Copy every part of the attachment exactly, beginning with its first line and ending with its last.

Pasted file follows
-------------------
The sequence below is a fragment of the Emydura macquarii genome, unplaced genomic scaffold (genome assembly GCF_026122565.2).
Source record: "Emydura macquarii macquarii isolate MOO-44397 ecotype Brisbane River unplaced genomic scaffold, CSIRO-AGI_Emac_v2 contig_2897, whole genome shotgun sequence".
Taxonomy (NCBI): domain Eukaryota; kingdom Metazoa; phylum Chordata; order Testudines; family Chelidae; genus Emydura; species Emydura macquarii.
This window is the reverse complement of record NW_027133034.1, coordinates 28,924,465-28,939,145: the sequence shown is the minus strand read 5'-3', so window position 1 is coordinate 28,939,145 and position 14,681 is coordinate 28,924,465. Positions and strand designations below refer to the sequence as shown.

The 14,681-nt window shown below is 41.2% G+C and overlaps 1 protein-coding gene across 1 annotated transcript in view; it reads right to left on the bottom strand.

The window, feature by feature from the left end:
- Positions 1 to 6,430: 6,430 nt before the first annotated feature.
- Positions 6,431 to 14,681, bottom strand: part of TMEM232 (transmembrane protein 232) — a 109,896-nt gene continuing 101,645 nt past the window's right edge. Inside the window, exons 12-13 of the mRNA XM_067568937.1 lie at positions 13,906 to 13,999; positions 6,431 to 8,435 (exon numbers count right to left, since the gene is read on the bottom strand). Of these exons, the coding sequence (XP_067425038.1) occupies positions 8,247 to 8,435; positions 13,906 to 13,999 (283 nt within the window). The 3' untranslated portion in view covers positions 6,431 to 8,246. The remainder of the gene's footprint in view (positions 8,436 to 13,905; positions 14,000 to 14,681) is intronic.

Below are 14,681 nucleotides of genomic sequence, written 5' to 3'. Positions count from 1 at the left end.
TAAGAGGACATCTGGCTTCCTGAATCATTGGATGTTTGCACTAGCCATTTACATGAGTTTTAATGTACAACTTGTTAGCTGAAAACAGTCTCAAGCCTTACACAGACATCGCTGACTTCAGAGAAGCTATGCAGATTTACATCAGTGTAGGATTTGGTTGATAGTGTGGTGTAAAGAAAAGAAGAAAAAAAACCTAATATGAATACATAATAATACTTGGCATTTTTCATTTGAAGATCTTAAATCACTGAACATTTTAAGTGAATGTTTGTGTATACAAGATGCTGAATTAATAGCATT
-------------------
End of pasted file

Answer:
The sequence below is a fragment of the Emydura macquarii genome, unplaced genomic scaffold (genome assembly GCF_026122565.2).
Source record: "Emydura macquarii macquarii isolate MOO-44397 ecotype Brisbane River unplaced genomic scaffold, CSIRO-AGI_Emac_v2 contig_2897, whole genome shotgun sequence".
Taxonomy (NCBI): domain Eukaryota; kingdom Metazoa; phylum Chordata; order Testudines; family Chelidae; genus Emydura; species Emydura macquarii.
This window is the reverse complement of record NW_027133034.1, coordinates 28,924,465-28,939,145: the sequence shown is the minus strand read 5'-3', so window position 1 is coordinate 28,939,145 and position 14,681 is coordinate 28,924,465. Positions and strand designations below refer to the sequence as shown.

The 14,681-nt window shown below is 41.2% G+C and overlaps 1 protein-coding gene across 1 annotated transcript in view; it reads right to left on the bottom strand.

The window, feature by feature from the left end:
- Positions 1 to 6,430: 6,430 nt before the first annotated feature.
- Positions 6,431 to 14,681, bottom strand: part of TMEM232 (transmembrane protein 232) — a 109,896-nt gene continuing 101,645 nt past the window's right edge. Inside the window, exons 12-13 of the mRNA XM_067568937.1 lie at positions 13,906 to 13,999; positions 6,431 to 8,435 (exon numbers count right to left, since the gene is read on the bottom strand). Of these exons, the coding sequence (XP_067425038.1) occupies positions 8,247 to 8,435; positions 13,906 to 13,999 (283 nt within the window). The 3' untranslated portion in view covers positions 6,431 to 8,246. The remainder of the gene's footprint in view (positions 8,436 to 13,905; positions 14,000 to 14,681) is intronic.

Below are 14,681 nucleotides of genomic sequence, written 5' to 3'. Positions count from 1 at the left end.
TAAGAGGACATCTGGCTTCCTGAATCATTGGATGTTTGCACTAGCCATTTACATGAGTTTTAATGTACAACTTGTTAGCTGAAAACAGTCTCAAGCCTTACACAGACATCGCTGACTTCAGAGAAGCTATGCAGATTTACATCAGTGTAGGATTTGGTTGATAGTGTGGTGTAAAGAAAAGAAGAAAAAAAACCTAATATGAATACATAATAATACTTGGCATTTTTCATTTGAAGATCTTAAATCACTGAACATTTTAAGTGAATGTTTGTGTATACAAGATGCTGAATTAATAGCATT